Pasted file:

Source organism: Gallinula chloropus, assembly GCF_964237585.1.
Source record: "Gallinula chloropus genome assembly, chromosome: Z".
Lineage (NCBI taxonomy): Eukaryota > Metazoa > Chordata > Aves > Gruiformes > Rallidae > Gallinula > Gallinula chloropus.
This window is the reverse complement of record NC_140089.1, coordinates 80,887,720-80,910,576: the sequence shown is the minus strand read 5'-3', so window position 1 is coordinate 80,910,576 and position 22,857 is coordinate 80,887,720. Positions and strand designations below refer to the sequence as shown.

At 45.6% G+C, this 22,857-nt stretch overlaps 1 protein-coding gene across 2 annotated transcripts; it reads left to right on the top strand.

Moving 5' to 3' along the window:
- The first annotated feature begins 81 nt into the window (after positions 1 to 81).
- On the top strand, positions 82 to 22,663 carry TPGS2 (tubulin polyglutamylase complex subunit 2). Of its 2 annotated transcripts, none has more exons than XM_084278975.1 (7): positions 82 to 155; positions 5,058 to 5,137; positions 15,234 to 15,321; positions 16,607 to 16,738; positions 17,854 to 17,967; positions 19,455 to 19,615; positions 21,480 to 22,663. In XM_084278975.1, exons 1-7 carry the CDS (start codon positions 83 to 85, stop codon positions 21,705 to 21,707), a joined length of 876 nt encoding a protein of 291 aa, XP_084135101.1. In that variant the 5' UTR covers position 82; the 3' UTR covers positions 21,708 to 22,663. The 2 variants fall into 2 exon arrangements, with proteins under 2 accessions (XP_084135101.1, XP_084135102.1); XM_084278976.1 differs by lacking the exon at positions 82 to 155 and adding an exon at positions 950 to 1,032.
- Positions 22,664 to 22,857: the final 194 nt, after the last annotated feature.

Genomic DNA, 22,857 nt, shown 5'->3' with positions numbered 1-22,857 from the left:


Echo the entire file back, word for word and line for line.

Source organism: Gallinula chloropus, assembly GCF_964237585.1.
Source record: "Gallinula chloropus genome assembly, chromosome: Z".
Lineage (NCBI taxonomy): Eukaryota > Metazoa > Chordata > Aves > Gruiformes > Rallidae > Gallinula > Gallinula chloropus.
This window is the reverse complement of record NC_140089.1, coordinates 80,887,720-80,910,576: the sequence shown is the minus strand read 5'-3', so window position 1 is coordinate 80,910,576 and position 22,857 is coordinate 80,887,720. Positions and strand designations below refer to the sequence as shown.

At 45.6% G+C, this 22,857-nt stretch overlaps 1 protein-coding gene across 2 annotated transcripts; it reads left to right on the top strand.

Moving 5' to 3' along the window:
- The first annotated feature begins 81 nt into the window (after positions 1 to 81).
- On the top strand, positions 82 to 22,663 carry TPGS2 (tubulin polyglutamylase complex subunit 2). Of its 2 annotated transcripts, none has more exons than XM_084278975.1 (7): positions 82 to 155; positions 5,058 to 5,137; positions 15,234 to 15,321; positions 16,607 to 16,738; positions 17,854 to 17,967; positions 19,455 to 19,615; positions 21,480 to 22,663. In XM_084278975.1, exons 1-7 carry the CDS (start codon positions 83 to 85, stop codon positions 21,705 to 21,707), a joined length of 876 nt encoding a protein of 291 aa, XP_084135101.1. In that variant the 5' UTR covers position 82; the 3' UTR covers positions 21,708 to 22,663. The 2 variants fall into 2 exon arrangements, with proteins under 2 accessions (XP_084135101.1, XP_084135102.1); XM_084278976.1 differs by lacking the exon at positions 82 to 155 and adding an exon at positions 950 to 1,032.
- Positions 22,664 to 22,857: the final 194 nt, after the last annotated feature.

Genomic DNA, 22,857 nt, shown 5'->3' with positions numbered 1-22,857 from the left: